There was the kind gentleman in St. Louis who let me into the Jewel Box for 24 cents less than the admittance fee. There was the lady at the St. Louis Zoo that gave me a free hot dog. There was the bus driver that nearly threw another passenger off the bus for sneaking a smoke. People didn’t get really interesting until Nashville, Tennessee though. I had booked a bed in Nashville Downtown Hostel and had been assigned to a room with four beds which was – thank heavens – right across the hall from the bathroom. By the time my bus rolled in at 3:30 in the afternoon, one of the room residents was already there. Her name was Katherine and she was a late 20s early 30s something lady from England. Brogue, England, is what I think she said, though I’m not really sure now because I realized that can refer to a type of shoe or a particular dialect of an Irish accent as well. Anyway, Katherine and I hit it off right away and after changing into something a little more fashionable that didn’t have bus after smell on it (she had come in on a Greyhound earlier too), we both walked down to the famous Hard Rock Café. I ordered a beet salad and chicken tenders with honey mustard; it was good, but not over the moon fantastic.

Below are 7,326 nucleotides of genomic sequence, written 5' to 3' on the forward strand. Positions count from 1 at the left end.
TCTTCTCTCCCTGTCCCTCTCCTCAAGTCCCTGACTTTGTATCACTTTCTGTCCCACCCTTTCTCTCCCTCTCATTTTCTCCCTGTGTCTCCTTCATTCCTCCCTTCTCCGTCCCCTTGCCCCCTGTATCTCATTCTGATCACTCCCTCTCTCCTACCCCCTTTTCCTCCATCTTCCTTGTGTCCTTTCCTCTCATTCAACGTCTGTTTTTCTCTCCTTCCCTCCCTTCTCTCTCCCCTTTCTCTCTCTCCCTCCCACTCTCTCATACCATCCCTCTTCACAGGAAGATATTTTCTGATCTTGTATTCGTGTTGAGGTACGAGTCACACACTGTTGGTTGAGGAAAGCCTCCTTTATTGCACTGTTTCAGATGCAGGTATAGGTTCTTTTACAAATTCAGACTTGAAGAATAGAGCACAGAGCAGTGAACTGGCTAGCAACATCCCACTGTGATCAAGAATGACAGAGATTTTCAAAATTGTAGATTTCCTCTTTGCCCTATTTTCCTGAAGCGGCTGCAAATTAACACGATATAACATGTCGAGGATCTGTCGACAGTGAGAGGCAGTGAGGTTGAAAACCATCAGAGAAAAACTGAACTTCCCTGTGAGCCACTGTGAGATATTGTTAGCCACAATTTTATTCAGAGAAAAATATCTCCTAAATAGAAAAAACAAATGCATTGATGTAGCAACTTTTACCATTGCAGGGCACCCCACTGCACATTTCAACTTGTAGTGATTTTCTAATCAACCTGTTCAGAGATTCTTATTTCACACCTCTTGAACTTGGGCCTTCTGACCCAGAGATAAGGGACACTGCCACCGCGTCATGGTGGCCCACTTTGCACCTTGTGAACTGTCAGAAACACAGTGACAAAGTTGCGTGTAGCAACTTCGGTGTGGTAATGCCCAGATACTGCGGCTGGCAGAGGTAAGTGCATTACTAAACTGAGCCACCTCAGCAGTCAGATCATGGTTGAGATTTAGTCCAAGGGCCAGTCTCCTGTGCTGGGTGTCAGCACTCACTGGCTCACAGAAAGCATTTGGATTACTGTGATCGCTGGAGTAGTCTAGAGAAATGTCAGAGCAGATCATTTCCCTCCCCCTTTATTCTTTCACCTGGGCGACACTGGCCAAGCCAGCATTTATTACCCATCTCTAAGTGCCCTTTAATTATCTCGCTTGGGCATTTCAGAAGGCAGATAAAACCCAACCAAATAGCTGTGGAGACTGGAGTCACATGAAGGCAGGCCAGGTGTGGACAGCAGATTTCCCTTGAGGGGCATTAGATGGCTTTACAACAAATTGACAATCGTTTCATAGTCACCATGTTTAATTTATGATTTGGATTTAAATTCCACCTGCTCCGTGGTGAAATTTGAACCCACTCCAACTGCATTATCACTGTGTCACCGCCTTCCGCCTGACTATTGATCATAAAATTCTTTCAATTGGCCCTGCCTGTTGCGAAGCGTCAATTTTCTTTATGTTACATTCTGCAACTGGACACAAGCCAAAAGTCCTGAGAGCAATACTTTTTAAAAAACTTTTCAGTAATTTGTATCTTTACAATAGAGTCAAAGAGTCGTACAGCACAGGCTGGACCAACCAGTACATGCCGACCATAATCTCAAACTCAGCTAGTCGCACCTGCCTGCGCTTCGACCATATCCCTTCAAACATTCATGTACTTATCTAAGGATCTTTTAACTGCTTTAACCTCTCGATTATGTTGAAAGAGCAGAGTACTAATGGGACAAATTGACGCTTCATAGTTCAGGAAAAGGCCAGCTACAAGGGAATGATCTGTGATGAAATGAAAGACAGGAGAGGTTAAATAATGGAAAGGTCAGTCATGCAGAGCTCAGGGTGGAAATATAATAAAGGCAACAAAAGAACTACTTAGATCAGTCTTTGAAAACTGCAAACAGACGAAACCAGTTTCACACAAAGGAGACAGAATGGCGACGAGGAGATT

After dinner, we wandered around downtown Nashville a bit more taking in the sights – and smells – before landing on the rooftop of this little dive on the fringes of downtown called Losers Bar and Grill. After Katherine and I ordered a hard cider and a water, respectively, we perched ourselves on the roof to observe the milieu that is downtown Nashville. The bachelorette and 21st birthday party girls riding around in private party buses and shaking what they had while dropping it like it was hot were quite amusing to Katherine, so we sat on the roof and I pointed out the most outrageously decorated buses (everything from firetrucks to cows to army trucks to this bubble gum pink limo truck) and Katherine started a picture log.